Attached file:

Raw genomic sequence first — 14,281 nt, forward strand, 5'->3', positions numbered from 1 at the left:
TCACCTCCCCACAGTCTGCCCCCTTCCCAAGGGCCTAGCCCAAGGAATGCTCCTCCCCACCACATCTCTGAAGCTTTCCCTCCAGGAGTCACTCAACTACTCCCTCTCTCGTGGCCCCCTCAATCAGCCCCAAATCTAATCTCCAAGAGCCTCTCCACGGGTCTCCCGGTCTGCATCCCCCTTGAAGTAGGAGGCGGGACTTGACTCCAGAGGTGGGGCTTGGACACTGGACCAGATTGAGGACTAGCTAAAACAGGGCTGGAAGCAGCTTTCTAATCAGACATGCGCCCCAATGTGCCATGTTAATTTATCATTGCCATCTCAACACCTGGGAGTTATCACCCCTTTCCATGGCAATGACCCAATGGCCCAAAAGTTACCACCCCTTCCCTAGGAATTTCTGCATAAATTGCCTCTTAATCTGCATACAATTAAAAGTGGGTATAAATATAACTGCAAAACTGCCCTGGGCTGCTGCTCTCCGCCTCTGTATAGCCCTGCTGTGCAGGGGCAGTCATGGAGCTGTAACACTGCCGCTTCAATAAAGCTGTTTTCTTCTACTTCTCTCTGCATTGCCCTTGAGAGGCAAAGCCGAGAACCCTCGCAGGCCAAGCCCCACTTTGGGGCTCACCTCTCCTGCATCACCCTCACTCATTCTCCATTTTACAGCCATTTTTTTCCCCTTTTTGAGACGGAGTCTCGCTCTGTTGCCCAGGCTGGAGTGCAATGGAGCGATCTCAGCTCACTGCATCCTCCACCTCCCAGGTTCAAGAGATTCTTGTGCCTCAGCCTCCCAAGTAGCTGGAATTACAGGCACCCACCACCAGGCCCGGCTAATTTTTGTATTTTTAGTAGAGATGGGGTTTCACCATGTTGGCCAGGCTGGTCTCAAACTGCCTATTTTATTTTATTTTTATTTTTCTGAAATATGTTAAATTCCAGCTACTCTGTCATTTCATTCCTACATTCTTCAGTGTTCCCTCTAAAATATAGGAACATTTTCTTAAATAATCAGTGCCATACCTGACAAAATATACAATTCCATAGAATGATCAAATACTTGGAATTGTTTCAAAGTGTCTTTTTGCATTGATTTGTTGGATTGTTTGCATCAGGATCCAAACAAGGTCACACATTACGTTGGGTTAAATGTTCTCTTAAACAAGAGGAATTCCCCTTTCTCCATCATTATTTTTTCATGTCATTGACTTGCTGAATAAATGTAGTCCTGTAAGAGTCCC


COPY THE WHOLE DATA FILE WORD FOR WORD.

Raw genomic sequence first — 14,281 nt, forward strand, 5'->3', positions numbered from 1 at the left:
TCACCTCCCCACAGTCTGCCCCCTTCCCAAGGGCCTAGCCCAAGGAATGCTCCTCCCCACCACATCTCTGAAGCTTTCCCTCCAGGAGTCACTCAACTACTCCCTCTCTCGTGGCCCCCTCAATCAGCCCCAAATCTAATCTCCAAGAGCCTCTCCACGGGTCTCCCGGTCTGCATCCCCCTTGAAGTAGGAGGCGGGACTTGACTCCAGAGGTGGGGCTTGGACACTGGACCAGATTGAGGACTAGCTAAAACAGGGCTGGAAGCAGCTTTCTAATCAGACATGCGCCCCAATGTGCCATGTTAATTTATCATTGCCATCTCAACACCTGGGAGTTATCACCCCTTTCCATGGCAATGACCCAATGGCCCAAAAGTTACCACCCCTTCCCTAGGAATTTCTGCATAAATTGCCTCTTAATCTGCATACAATTAAAAGTGGGTATAAATATAACTGCAAAACTGCCCTGGGCTGCTGCTCTCCGCCTCTGTATAGCCCTGCTGTGCAGGGGCAGTCATGGAGCTGTAACACTGCCGCTTCAATAAAGCTGTTTTCTTCTACTTCTCTCTGCATTGCCCTTGAGAGGCAAAGCCGAGAACCCTCGCAGGCCAAGCCCCACTTTGGGGCTCACCTCTCCTGCATCACCCTCACTCATTCTCCATTTTACAGCCATTTTTTTCCCCTTTTTGAGACGGAGTCTCGCTCTGTTGCCCAGGCTGGAGTGCAATGGAGCGATCTCAGCTCACTGCATCCTCCACCTCCCAGGTTCAAGAGATTCTTGTGCCTCAGCCTCCCAAGTAGCTGGAATTACAGGCACCCACCACCAGGCCCGGCTAATTTTTGTATTTTTAGTAGAGATGGGGTTTCACCATGTTGGCCAGGCTGGTCTCAAACTGCCTATTTTATTTTATTTTTATTTTTCTGAAATATGTTAAATTCCAGCTACTCTGTCATTTCATTCCTACATTCTTCAGTGTTCCCTCTAAAATATAGGAACATTTTCTTAAATAATCAGTGCCATACCTGACAAAATATACAATTCCATAGAATGATCAAATACTTGGAATTGTTTCAAAGTGTCTTTTTGCATTGATTTGTTGGATTGTTTGCATCAGGATCCAAACAAGGTCACACATTACGTTGGGTTAAATGTTCTCTTAAACAAGAGGAATTCCCCTTTCTCCATCATTATTTTTTCATGTCATTGACTTGCTGAATAAATGTAGTCCTGTAAGAGTCCC